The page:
Art's Pantagonman Race Report

Congratulations to NRG athlete Art Chasovskykh on his race in Patagonia this past weekend, what an experience! Here is his race report

This past Sunday we traveled to Patagonia, Chile for the extreme, Iron distance - Patagonman. I was selected for it through lottery draw back in April. This is the race where every discipline is extreme and one relies solely on a support person to provide you with nutrition, water, shoulder to cry on.

With unrest in Chile we were a bit concerned staying in Santiago for a night, but had no choice as everything was booked, and also there were no flights to Patagonia after the time we arrived. Once in Santiago however, everything seemed normal, “South American normal”. We were taking afternoon stroll through the park and everything seemed to be very peaceful. Patricia was taking a picture of some famous rock or something and I saw a crowd of people running. I told her maybe we should get out of here, she pretended not to hear me and proceeded with picture #56 of the rock. Only when she saw through the camera objective smoke grenade flying we moved and started to walk back. Unfortunately, the wind was blowing in our direction and very soon we started crying and our throats got very irritated. Being tear-gassed was a bitter experience, however, another first!

The next day we arrived to Patagonia. I consider myself somewhat well-traveled, yet Patagonia is definitely THE most stunning, scenic and breathtaking place I've been to.
The bike was built with no issues (something that rarely happens to me) and I even had a chance to ride it a bit. Everything was set for the race.

Now, this is being my 4th iron distance in 54 weeks beside two (5h+) SwimRun events, a marathon and the most training load ever this season, I wasn't going to nor was capable of racing it hard. This race was just for the pleasure of pain and suffering - we are on vacation after all.

THE SWIM. Goal - make just one the ferry.
The start was in Puerto Chacabuco where we got on board of a ferry at 4:30 a.m., ride into fjord and start the race. The air temperature was 10C and water was 9.4C. I aimed to stay as warm as possible until the jump. People were so eager to get off the ferry, but from the first jumpers to the last one (me) it took 15+ min. And that's the time you are spending in not-quite-jacuzzi-like water.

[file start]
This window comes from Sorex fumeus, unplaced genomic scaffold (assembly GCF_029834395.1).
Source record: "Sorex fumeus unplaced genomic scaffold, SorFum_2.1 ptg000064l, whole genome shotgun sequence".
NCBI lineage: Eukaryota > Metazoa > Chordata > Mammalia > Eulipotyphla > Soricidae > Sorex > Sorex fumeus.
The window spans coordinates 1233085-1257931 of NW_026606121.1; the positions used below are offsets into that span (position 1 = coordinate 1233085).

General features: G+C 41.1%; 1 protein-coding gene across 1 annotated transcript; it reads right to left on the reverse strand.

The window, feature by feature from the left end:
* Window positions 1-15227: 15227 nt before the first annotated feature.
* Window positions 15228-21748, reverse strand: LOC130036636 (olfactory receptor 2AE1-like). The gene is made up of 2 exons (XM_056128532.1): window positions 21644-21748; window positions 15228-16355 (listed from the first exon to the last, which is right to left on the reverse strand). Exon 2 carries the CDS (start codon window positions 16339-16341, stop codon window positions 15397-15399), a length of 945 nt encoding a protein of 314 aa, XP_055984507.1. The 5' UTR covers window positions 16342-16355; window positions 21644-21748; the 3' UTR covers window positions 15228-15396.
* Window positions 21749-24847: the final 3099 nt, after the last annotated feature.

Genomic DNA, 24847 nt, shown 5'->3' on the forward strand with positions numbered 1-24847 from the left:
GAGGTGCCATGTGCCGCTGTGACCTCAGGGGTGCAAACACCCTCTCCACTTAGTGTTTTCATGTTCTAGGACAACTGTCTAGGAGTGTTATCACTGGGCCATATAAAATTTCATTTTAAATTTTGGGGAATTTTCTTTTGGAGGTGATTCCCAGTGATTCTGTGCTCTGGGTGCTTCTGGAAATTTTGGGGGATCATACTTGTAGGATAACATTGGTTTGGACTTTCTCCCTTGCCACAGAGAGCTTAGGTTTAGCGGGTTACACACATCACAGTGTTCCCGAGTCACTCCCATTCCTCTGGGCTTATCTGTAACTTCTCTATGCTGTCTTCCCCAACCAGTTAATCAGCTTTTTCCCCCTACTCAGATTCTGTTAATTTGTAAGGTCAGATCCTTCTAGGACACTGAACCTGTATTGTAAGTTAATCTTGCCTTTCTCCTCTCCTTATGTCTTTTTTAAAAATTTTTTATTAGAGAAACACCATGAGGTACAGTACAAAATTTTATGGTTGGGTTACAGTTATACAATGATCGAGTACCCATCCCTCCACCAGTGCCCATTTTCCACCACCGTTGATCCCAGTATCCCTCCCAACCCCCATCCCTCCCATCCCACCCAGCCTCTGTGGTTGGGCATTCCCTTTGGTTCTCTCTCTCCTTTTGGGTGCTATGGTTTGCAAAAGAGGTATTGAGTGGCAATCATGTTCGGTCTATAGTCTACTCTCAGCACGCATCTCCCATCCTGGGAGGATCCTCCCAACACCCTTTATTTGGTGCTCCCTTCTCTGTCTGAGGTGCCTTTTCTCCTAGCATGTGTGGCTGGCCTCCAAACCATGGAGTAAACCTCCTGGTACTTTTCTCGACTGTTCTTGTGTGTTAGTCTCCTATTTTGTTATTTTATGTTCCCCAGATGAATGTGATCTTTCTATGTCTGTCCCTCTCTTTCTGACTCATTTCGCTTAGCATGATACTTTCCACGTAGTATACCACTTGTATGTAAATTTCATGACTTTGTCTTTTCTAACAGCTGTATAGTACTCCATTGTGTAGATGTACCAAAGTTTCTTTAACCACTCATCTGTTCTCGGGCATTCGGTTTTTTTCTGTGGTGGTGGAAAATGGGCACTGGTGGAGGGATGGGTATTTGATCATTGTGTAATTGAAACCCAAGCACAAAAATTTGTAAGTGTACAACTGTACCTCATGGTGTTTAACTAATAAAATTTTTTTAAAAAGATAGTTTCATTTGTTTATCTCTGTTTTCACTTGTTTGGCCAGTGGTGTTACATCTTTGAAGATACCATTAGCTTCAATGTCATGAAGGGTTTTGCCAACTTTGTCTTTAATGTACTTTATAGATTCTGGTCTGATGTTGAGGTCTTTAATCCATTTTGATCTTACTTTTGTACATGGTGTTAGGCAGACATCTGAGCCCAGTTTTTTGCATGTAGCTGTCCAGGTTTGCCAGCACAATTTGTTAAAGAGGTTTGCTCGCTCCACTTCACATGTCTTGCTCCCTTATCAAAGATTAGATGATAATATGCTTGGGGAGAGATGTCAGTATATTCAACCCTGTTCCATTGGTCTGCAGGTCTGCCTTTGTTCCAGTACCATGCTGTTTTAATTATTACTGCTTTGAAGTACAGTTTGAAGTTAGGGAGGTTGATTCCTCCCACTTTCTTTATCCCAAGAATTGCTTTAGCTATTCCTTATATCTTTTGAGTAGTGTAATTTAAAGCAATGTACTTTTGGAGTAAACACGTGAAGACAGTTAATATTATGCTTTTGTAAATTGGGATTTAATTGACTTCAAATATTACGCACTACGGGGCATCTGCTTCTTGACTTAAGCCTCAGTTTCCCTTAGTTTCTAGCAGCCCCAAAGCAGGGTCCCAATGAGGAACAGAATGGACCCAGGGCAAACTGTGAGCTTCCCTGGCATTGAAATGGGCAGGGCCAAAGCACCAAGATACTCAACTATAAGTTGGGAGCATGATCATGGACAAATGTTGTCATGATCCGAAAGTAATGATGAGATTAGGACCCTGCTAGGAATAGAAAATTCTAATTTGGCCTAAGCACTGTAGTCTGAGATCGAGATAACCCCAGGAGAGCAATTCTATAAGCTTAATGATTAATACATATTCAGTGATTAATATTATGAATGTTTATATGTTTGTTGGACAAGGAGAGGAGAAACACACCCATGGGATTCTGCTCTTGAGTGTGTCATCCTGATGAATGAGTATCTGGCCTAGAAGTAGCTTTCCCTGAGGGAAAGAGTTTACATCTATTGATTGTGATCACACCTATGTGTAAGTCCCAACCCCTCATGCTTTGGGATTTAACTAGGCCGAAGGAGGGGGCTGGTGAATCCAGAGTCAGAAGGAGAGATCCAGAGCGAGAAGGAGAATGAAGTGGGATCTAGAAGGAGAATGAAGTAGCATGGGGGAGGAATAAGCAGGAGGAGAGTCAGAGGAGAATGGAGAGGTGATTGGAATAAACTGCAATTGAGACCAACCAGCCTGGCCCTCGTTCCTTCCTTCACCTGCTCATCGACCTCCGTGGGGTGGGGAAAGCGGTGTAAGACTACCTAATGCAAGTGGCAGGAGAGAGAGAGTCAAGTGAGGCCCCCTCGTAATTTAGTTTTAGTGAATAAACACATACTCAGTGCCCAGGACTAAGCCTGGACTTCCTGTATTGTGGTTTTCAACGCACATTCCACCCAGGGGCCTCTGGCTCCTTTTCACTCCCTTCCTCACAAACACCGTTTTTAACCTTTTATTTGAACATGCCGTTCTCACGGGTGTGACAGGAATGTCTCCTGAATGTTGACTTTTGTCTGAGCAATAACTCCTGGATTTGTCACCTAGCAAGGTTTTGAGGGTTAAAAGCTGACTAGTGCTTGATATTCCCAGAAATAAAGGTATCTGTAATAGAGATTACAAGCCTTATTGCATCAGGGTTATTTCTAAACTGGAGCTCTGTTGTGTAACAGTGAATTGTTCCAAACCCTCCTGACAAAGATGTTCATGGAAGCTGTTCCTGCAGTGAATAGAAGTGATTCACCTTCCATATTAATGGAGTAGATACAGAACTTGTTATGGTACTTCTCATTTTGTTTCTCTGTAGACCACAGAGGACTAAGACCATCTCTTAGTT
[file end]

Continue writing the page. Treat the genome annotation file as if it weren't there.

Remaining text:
Bro tip: Do everything you can to stay warm. Swing your arms, move your legs, hang out by the engine room of the ferry, pee in your wetsuit (totally not my case).

It was about 50m swim from the ferry to the start, and since I was the last one off the ferry, they gave the start horn pretty much right after I jumped. No big deal, just have to meat-grind through the entire field. One of the requirements of the swim was to wear swim buoy with a light in it, so it was very easy to see everyone. After about 800m of hard swimming (to be warm) I found myself in a lead group of three - lead group behind Tim Don, he was only competing with himself that day. I stayed with lead group for about 2k after which point things started to go "North". Toe cramp - disregard; calf cramp - shake it off; back spasm - abort the mission, SURVIVE, SURVIVE, SURVIVE! Looking at the snowy peaks of the mountains no matter which side I breathed didn't help with cold coping. If the swim was 500m longer not sure I could have made it.

I was so cold, I exited the water half conscious. Only the chute of people shepherded me to the direction I was supposed to go until Patry picked me up. I practiced swimming in Lake O in November few times prior the race, but usually I got in the car after the practice swim without taking wetsuit off and drove directly to a hot bath at home. Here, it was a different scenario. I had no control of my limbs, the core was shaking, and the mind was absent.
I don't know how Patricia did it, but she managed to undress me from the swimsuits and into full bike gear, periodically throwing hot liquid down my throat. This was the longest T1 ever (a.k.a. Saturday morning Wilcox social)

THE BIKE. Goal - not to break any bones.

Once I got on the bike I thought riding it would be impossible due to the magnitude of shaking I was going through, but eventually it got better.